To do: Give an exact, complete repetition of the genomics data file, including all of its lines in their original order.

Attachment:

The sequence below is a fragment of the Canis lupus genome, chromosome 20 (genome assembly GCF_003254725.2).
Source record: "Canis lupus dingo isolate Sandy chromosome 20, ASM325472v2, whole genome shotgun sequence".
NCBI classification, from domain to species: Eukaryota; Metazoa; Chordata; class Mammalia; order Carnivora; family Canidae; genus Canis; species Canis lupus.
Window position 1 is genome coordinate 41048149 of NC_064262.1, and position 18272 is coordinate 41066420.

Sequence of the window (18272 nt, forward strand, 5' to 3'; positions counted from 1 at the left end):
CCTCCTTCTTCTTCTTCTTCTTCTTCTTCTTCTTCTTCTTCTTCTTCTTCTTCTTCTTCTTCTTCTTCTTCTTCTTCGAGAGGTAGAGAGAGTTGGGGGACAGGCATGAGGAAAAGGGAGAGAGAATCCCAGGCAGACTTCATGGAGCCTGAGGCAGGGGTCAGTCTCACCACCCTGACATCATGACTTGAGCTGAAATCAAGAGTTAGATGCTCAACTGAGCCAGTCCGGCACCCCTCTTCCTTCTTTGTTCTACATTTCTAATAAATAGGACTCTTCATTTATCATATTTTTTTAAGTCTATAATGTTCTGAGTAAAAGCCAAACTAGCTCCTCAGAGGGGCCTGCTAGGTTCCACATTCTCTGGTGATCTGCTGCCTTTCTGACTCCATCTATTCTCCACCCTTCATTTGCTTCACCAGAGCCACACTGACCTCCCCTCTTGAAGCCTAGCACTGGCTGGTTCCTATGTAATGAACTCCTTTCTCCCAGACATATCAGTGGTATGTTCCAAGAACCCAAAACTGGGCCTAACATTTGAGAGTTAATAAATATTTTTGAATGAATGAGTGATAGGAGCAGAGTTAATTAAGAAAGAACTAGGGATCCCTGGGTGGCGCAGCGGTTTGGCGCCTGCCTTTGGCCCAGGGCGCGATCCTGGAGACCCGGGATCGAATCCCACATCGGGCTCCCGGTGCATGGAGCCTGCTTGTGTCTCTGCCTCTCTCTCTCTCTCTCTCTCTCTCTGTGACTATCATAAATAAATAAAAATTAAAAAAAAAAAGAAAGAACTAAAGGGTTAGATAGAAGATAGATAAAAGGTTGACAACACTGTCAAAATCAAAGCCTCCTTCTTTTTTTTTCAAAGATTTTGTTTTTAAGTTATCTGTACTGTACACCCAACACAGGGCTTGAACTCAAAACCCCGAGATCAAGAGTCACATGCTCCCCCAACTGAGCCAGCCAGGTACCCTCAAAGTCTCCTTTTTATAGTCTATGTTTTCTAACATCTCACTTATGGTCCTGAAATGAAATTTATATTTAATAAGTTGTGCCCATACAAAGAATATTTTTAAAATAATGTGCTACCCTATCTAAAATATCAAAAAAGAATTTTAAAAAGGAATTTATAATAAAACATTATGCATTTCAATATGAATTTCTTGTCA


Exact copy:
The sequence below is a fragment of the Canis lupus genome, chromosome 20 (genome assembly GCF_003254725.2).
Source record: "Canis lupus dingo isolate Sandy chromosome 20, ASM325472v2, whole genome shotgun sequence".
NCBI classification, from domain to species: Eukaryota; Metazoa; Chordata; class Mammalia; order Carnivora; family Canidae; genus Canis; species Canis lupus.
Window position 1 is genome coordinate 41048149 of NC_064262.1, and position 18272 is coordinate 41066420.

Sequence of the window (18272 nt, forward strand, 5' to 3'; positions counted from 1 at the left end):
CCTCCTTCTTCTTCTTCTTCTTCTTCTTCTTCTTCTTCTTCTTCTTCTTCTTCTTCTTCTTCTTCTTCTTCTTCTTCGAGAGGTAGAGAGAGTTGGGGGACAGGCATGAGGAAAAGGGAGAGAGAATCCCAGGCAGACTTCATGGAGCCTGAGGCAGGGGTCAGTCTCACCACCCTGACATCATGACTTGAGCTGAAATCAAGAGTTAGATGCTCAACTGAGCCAGTCCGGCACCCCTCTTCCTTCTTTGTTCTACATTTCTAATAAATAGGACTCTTCATTTATCATATTTTTTTAAGTCTATAATGTTCTGAGTAAAAGCCAAACTAGCTCCTCAGAGGGGCCTGCTAGGTTCCACATTCTCTGGTGATCTGCTGCCTTTCTGACTCCATCTATTCTCCACCCTTCATTTGCTTCACCAGAGCCACACTGACCTCCCCTCTTGAAGCCTAGCACTGGCTGGTTCCTATGTAATGAACTCCTTTCTCCCAGACATATCAGTGGTATGTTCCAAGAACCCAAAACTGGGCCTAACATTTGAGAGTTAATAAATATTTTTGAATGAATGAGTGATAGGAGCAGAGTTAATTAAGAAAGAACTAGGGATCCCTGGGTGGCGCAGCGGTTTGGCGCCTGCCTTTGGCCCAGGGCGCGATCCTGGAGACCCGGGATCGAATCCCACATCGGGCTCCCGGTGCATGGAGCCTGCTTGTGTCTCTGCCTCTCTCTCTCTCTCTCTCTCTCTCTGTGACTATCATAAATAAATAAAAATTAAAAAAAAAAAGAAAGAACTAAAGGGTTAGATAGAAGATAGATAAAAGGTTGACAACACTGTCAAAATCAAAGCCTCCTTCTTTTTTTTTCAAAGATTTTGTTTTTAAGTTATCTGTACTGTACACCCAACACAGGGCTTGAACTCAAAACCCCGAGATCAAGAGTCACATGCTCCCCCAACTGAGCCAGCCAGGTACCCTCAAAGTCTCCTTTTTATAGTCTATGTTTTCTAACATCTCACTTATGGTCCTGAAATGAAATTTATATTTAATAAGTTGTGCCCATACAAAGAATATTTTTAAAATAATGTGCTACCCTATCTAAAATATCAAAAAAGAATTTTAAAAAGGAATTTATAATAAAACATTATGCATTTCAATATGAATTTCTTGTCA